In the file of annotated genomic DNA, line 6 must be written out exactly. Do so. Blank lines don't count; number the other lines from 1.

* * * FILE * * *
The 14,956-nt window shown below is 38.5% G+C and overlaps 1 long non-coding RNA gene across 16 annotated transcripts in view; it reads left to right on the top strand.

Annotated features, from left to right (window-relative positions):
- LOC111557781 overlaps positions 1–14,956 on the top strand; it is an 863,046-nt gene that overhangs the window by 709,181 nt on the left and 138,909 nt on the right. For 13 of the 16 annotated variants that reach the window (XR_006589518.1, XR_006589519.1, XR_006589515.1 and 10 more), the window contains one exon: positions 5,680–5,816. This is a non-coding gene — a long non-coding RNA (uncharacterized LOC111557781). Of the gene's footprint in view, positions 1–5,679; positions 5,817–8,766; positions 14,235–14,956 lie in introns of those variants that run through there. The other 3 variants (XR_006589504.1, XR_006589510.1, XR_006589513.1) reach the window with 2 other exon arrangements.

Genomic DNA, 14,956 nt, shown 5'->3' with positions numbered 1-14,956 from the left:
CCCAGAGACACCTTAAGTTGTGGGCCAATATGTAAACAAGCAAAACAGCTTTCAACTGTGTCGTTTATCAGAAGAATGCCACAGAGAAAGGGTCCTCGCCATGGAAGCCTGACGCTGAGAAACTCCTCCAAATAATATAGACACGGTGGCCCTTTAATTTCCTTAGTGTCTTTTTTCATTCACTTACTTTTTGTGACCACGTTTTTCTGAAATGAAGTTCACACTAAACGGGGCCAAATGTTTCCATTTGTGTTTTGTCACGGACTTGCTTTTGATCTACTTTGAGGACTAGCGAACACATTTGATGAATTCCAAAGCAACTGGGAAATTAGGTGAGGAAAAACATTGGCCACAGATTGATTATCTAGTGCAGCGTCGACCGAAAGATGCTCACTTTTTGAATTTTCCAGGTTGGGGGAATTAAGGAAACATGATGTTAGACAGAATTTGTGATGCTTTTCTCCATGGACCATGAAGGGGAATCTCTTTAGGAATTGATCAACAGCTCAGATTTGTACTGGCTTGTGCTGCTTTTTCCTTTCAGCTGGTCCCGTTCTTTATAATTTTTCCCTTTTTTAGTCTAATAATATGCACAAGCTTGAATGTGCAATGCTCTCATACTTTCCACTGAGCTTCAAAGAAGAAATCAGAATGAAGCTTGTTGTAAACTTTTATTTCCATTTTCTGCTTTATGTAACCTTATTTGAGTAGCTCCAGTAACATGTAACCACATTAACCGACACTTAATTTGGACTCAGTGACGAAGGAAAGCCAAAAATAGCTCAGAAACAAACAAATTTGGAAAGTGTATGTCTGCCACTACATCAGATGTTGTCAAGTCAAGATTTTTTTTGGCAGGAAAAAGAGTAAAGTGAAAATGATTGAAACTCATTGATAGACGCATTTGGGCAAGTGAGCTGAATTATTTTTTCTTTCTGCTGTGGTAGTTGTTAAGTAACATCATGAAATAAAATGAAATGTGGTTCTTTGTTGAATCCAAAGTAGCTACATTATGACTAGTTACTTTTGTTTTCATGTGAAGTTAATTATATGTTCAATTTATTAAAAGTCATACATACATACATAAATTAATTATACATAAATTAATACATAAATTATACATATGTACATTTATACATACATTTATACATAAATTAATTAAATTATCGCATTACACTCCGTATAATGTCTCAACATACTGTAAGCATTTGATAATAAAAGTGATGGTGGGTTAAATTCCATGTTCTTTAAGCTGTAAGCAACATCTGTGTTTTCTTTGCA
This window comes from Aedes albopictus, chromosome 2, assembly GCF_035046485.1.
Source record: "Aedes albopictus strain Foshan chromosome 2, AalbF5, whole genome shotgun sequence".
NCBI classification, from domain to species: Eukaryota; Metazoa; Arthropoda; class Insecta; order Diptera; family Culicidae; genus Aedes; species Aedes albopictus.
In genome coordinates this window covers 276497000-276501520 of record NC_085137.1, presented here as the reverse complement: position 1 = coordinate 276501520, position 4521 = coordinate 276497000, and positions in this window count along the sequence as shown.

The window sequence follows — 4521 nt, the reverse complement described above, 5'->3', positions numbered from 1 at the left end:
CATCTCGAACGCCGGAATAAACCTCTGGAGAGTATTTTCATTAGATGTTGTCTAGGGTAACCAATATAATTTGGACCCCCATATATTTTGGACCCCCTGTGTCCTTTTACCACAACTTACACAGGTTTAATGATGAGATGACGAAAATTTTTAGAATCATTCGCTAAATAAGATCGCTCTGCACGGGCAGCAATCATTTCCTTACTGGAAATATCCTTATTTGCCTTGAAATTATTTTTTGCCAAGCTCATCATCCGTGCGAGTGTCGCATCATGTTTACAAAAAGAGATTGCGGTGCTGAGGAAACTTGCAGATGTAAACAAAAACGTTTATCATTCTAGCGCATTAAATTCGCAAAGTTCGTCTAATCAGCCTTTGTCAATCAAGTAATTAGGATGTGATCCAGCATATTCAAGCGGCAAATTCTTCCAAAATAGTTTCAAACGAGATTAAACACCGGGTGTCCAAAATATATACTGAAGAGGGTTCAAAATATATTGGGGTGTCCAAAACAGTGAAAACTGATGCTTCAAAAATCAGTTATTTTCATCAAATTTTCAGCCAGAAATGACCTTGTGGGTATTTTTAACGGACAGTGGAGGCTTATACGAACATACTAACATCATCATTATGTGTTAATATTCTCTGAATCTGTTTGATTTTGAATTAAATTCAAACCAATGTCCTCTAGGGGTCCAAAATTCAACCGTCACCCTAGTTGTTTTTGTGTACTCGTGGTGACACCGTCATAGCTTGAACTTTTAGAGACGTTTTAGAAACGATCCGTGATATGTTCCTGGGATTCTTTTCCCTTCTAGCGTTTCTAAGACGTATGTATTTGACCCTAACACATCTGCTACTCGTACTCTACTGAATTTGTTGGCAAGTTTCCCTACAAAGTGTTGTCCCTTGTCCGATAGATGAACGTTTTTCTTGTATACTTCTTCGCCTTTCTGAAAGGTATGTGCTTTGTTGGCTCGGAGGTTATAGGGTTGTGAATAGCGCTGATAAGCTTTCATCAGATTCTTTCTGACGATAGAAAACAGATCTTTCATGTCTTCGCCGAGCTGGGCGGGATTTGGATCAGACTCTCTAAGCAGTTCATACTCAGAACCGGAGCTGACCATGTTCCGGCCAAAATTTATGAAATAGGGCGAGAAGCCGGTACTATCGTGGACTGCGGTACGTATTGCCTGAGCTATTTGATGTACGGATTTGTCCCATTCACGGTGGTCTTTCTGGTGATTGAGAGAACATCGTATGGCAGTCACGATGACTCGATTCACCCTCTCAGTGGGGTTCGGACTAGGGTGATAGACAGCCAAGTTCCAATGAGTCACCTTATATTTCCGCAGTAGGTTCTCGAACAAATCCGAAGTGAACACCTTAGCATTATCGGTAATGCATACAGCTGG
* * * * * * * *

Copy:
This window comes from Aedes albopictus, chromosome 2, assembly GCF_035046485.1.